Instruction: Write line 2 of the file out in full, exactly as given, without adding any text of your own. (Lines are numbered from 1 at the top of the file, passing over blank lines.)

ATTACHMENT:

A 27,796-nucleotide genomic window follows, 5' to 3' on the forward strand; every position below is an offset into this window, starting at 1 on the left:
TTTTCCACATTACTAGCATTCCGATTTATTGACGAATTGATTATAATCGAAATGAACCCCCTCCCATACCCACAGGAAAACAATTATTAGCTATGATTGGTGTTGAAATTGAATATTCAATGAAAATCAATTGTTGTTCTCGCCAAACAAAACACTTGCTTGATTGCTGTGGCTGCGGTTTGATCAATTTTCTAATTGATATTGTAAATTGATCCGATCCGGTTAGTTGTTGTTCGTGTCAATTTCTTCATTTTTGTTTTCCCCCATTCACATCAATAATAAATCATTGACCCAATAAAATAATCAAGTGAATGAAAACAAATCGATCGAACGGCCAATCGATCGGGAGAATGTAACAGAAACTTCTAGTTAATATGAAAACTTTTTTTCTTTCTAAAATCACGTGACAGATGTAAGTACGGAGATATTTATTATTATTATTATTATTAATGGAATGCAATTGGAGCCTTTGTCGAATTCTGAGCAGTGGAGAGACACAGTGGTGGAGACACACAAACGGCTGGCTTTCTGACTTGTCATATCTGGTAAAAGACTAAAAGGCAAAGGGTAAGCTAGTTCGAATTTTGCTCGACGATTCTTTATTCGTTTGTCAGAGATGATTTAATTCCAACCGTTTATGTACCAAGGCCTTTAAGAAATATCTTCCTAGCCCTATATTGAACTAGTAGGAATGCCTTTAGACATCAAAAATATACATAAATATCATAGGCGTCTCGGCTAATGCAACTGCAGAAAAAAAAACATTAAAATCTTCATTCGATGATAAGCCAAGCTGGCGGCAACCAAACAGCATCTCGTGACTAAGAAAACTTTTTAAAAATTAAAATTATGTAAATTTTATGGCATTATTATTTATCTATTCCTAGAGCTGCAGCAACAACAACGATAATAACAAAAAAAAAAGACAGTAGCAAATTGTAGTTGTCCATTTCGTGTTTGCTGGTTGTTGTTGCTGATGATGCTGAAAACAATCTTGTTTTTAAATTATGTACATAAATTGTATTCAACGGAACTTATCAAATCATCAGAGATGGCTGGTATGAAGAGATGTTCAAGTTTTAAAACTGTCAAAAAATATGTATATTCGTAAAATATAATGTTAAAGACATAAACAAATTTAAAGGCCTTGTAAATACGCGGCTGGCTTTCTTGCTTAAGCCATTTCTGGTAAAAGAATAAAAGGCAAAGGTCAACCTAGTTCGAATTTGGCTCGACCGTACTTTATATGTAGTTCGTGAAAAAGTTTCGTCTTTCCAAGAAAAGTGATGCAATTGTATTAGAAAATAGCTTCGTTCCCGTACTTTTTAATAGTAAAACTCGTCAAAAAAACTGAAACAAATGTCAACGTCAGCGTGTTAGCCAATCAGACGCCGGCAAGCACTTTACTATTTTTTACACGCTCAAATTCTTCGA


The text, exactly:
TTTTCCACATTACTAGCATTCCGATTTATTGACGAATTGATTATAATCGAAATGAACCCCCTCCCATACCCACAGGAAAACAATTATTAGCTATGATTGGTGTTGAAATTGAATATTCAATGAAAATCAATTGTTGTTCTCGCCAAACAAAACACTTGCTTGATTGCTGTGGCTGCGGTTTGATCAATTTTCTAATTGATATTGTAAATTGATCCGATCCGGTTAGTTGTTGTTCGTGTCAATTTCTTCATTTTTGTTTTCCCCCATTCACATCAATAATAAATCATTGACCCAATAAAATAATCAAGTGAATGAAAACAAATCGATCGAACGGCCAATCGATCGGGAGAATGTAACAGAAACTTCTAGTTAATATGAAAACTTTTTTTCTTTCTAAAATCACGTGACAGATGTAAGTACGGAGATATTTATTATTATTATTATTATTAATGGAATGCAATTGGAGCCTTTGTCGAATTCTGAGCAGTGGAGAGACACAGTGGTGGAGACACACAAACGGCTGGCTTTCTGACTTGTCATATCTGGTAAAAGACTAAAAGGCAAAGGGTAAGCTAGTTCGAATTTTGCTCGACGATTCTTTATTCGTTTGTCAGAGATGATTTAATTCCAACCGTTTATGTACCAAGGCCTTTAAGAAATATCTTCCTAGCCCTATATTGAACTAGTAGGAATGCCTTTAGACATCAAAAATATACATAAATATCATAGGCGTCTCGGCTAATGCAACTGCAGAAAAAAAAACATTAAAATCTTCATTCGATGATAAGCCAAGCTGGCGGCAACCAAACAGCATCTCGTGACTAAGAAAACTTTTTAAAAATTAAAATTATGTAAATTTTATGGCATTATTATTTATCTATTCCTAGAGCTGCAGCAACAACAACGATAATAACAAAAAAAAAAGACAGTAGCAAATTGTAGTTGTCCATTTCGTGTTTGCTGGTTGTTGTTGCTGATGATGCTGAAAACAATCTTGTTTTTAAATTATGTACATAAATTGTATTCAACGGAACTTATCAAATCATCAGAGATGGCTGGTATGAAGAGATGTTCAAGTTTTAAAACTGTCAAAAAATATGTATATTCGTAAAATATAATGTTAAAGACATAAACAAATTTAAAGGCCTTGTAAATACGCGGCTGGCTTTCTTGCTTAAGCCATTTCTGGTAAAAGAATAAAAGGCAAAGGTCAACCTAGTTCGAATTTGGCTCGACCGTACTTTATATGTAGTTCGTGAAAAAGTTTCGTCTTTCCAAGAAAAGTGATGCAATTGTATTAGAAAATAGCTTCGTTCCCGTACTTTTTAATAGTAAAACTCGTCAAAAAAACTGAAACAAATGTCAACGTCAGCGTGTTAGCCAATCAGACGCCGGCAAGCACTTTACTATTTTTTACACGCTCAAATTCTTCGA